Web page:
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Water Management

Scheme water management

Food and agriculture lie at the heart of the new 2030 Agenda for Sustainable Development, especially for the goals of ending poverty, hunger and malnutrition; sustaining natural resources; and responding to climate change.

Water is crucial for agriculture and food production. It is required to meet personal and household needs, for energy and industrial production, and to maintain important water-dependent ecosystems and ecosystem services. Despite increases in water use by sectors other than agriculture, irrigation continues to be the main water user globally, and agriculture is responsible for 70 percent of all freshwater withdrawals worldwide. There is an urgent need to use water more efficiently in agriculture, but, on the other hand, irrigation is one of the main ways to increase food production and rural incomes. It is imperative, therefore, to improve water management to achieve both high water productivity and increase rural incomes.

In 2002, the International Programme for Technology and Research in Irrigation and Drainage (IPTRID) and the Water Resources Management Development Service began a joint survey on the modernization of irrigation. Eighteen case studies were prepared and analysed.

On-farm water management

FAO offers technical assistance to member countries in the design and implementation of on-farm irrigation systems, water-saving techniques, and the identification and adaptation of irrigation techniques. 

FAO also works with member countries on the adoption of water-harvesting techniques and the reuse of treated wastewater in agriculture. 

Institutional strengthening

Meeting the water-related challenges posed by population growth, climate change and other factors may require the reform of institutions in charge of water management.

The nature of such reform will vary, depending on local circumstances and needs. FAO has published guidelines on the transfer of irrigation management (the relocation of responsibility and authority for irrigation management from government agencies to non-governmental organizations, such as water users’ associations) to assist policy-makers, planners, technical experts and others involved in designing and implementing effective, comprehensive, integrated and sustainable irrigation reform.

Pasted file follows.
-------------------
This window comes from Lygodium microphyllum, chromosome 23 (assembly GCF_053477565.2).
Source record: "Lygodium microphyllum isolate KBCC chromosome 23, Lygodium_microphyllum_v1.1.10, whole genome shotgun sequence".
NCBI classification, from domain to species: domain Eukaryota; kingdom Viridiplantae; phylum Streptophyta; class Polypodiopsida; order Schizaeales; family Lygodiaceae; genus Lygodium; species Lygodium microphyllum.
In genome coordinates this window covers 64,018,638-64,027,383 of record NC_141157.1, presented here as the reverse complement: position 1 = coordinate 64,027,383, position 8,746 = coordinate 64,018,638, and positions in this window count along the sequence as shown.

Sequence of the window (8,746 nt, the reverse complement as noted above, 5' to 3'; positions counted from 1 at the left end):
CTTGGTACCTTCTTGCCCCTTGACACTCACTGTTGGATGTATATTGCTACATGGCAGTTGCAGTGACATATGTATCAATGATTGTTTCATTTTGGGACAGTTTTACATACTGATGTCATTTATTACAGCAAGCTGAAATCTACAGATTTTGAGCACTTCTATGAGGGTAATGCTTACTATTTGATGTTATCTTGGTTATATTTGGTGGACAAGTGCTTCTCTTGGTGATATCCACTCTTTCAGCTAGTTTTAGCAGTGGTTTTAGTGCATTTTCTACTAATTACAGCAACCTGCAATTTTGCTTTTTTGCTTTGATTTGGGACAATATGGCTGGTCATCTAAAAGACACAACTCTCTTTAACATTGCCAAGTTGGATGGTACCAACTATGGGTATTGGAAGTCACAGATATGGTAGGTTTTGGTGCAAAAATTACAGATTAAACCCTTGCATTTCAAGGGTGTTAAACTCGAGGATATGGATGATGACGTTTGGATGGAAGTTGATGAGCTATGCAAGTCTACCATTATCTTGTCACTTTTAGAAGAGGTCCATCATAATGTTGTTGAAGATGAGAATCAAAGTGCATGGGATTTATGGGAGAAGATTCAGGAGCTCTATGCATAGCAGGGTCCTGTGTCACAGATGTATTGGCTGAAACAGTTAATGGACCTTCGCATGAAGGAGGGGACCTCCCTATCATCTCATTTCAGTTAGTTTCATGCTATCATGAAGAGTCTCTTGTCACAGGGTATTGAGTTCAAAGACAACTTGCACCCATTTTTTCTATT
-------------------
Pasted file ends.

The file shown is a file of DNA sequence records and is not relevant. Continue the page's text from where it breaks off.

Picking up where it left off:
Irrigation advisory services – provided by private, public or cooperative entities – assist users to adopt new techniques and technologies for efficient water use and to increase production. Commercial agencies are increasingly assuming the traditional role of public agencies, although this trend is often restricted to more lucrative parts of the irrigation sector. Crucial for the promotion of irrigation advisory services is their financial sustainability – a major challenge in many developing countries. 

Training and capacity building

Training and capacity building are needed to develop the skills, knowledge and means to define, plan and implement programmes in integrated water resource development in agriculture.

FAO worked with the International Commission on Irrigation and Drainage’s Working Group on Capacity Building, Training and Education to create a web-based database of education and training courses in irrigation, drainage and flood control.

FAO’s Participatory Training and Extension Programme in Farmers’ Water Management assists technical staff and other stakeholders in putting farmers in charge of water management at the field level and in irrigation schemes. The programme promotes the adoption of appropriate technologies and helps establish the local capacity needed to enable farmers to manage irrigation schemes sustainably.